ICE-chartered flights carrying less people during pandemic
YAKIMA, Wash. (AP) — There are fewer detainees flying in and out of Washington state on flights chartered by U.S. Immigration and Customs Enforcement in Yakima this year compared to last year, the Yakima Herald-Republic reported.
From January through July 20, 28 flights chartered through Swift Air have flown in and out of the Yakima Air Terminal at McAllister Field.
Some flights have arrived from Denver, Las Vegas, Mesa, Ariz. and El Paso, Texas. People have arrived from or were transported to the Northwest ICE Processing Center in Tacoma, also known as the Northwest Detention Center.
Data from the Yakima Immigrant Response Network estimated at least 169 detainees have deplaned and were taken to the detention center and about 1,029 arrived from the center to board planes.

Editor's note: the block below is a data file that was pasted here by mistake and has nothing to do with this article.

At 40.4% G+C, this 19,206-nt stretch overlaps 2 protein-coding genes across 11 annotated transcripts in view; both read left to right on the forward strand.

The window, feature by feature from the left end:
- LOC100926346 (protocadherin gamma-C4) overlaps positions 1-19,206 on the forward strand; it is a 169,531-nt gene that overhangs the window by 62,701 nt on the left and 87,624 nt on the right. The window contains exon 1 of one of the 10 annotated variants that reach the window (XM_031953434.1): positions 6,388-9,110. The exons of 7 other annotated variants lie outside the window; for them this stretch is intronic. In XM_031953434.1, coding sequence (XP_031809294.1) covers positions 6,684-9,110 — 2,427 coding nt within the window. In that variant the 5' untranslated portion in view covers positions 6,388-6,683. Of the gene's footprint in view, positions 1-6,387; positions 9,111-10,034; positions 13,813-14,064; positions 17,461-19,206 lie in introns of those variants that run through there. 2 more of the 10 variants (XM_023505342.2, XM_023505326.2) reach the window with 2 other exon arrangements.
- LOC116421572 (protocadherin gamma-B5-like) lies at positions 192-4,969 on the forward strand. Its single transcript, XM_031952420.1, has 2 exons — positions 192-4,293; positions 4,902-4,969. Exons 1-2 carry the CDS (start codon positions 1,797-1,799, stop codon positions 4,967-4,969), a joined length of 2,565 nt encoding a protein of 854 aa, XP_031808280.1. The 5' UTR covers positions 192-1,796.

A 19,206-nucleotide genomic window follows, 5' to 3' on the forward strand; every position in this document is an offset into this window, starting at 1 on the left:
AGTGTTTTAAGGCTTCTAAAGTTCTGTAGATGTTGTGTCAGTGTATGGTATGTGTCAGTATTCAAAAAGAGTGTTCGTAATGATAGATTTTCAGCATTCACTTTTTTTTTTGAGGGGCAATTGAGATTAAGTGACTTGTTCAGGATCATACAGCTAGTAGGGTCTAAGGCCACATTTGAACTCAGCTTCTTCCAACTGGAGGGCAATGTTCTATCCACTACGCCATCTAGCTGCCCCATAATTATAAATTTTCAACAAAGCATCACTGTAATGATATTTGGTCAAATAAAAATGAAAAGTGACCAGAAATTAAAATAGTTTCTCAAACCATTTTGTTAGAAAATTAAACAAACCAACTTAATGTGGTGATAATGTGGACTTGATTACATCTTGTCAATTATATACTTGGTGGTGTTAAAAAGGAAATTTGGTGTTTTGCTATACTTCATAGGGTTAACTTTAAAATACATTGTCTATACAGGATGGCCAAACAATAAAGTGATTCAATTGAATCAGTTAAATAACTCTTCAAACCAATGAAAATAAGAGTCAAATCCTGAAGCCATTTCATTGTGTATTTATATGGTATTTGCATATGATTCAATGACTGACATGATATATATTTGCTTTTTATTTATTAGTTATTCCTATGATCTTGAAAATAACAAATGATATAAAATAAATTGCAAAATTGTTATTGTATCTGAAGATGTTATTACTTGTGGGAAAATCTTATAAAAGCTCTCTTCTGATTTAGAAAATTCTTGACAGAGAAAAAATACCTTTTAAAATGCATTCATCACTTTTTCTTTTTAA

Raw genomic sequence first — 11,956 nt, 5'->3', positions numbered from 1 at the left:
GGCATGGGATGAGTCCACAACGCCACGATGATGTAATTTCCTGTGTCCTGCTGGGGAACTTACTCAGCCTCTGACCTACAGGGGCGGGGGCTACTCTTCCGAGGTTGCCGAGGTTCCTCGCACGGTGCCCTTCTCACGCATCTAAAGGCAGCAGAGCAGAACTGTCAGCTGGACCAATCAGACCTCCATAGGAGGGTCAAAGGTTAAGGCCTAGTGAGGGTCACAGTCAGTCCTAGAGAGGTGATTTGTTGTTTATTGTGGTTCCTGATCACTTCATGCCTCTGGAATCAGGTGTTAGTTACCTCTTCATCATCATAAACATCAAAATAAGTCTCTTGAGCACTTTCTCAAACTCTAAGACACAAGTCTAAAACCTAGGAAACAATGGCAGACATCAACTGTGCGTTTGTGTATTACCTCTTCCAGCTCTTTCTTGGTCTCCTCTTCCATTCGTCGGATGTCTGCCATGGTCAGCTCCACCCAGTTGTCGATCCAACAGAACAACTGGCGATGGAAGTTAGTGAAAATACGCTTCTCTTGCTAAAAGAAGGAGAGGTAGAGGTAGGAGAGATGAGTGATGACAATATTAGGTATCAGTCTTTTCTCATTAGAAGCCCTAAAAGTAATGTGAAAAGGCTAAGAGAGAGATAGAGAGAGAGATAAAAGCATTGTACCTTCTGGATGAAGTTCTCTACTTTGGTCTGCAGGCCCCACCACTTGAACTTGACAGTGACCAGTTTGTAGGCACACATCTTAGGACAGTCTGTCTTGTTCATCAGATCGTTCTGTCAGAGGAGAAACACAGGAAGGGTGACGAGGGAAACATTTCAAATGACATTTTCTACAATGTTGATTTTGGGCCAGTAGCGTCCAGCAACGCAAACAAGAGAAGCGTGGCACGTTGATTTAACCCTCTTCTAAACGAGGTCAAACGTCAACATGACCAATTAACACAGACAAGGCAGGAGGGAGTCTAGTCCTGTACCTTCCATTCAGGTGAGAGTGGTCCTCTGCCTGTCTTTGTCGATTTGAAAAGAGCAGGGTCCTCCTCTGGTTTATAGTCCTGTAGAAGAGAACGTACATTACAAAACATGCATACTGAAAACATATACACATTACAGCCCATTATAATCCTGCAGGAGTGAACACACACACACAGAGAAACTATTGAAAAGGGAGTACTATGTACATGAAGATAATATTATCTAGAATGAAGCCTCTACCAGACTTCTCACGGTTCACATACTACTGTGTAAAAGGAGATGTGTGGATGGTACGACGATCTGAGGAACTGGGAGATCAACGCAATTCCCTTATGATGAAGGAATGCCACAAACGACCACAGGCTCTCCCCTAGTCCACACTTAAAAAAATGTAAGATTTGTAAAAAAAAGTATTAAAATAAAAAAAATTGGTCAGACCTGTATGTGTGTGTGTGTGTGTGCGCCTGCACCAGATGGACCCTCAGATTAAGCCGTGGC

The Yakima Immigrant Response Network is a Yakima County-based group of volunteers working to support immigrant communities throughout the Yakima Valley.
From May through November 2019, when the flights started, the group estimated more than 2,850 people were transported to or from the Yakima airport.
ICE-chartered flights have been a source of controversy, but will likely continue weekly during the pandemic through the start of 2021, the newspaper reported.
ICE has said on its website that the pandemic has changed some of its operations, including how many people are detained in facilities nationwide, which could affect the numbers of those flying in and out of Yakima.
“The health, welfare and safety of detainees is one of the agency’s highest priorities,” according to the website.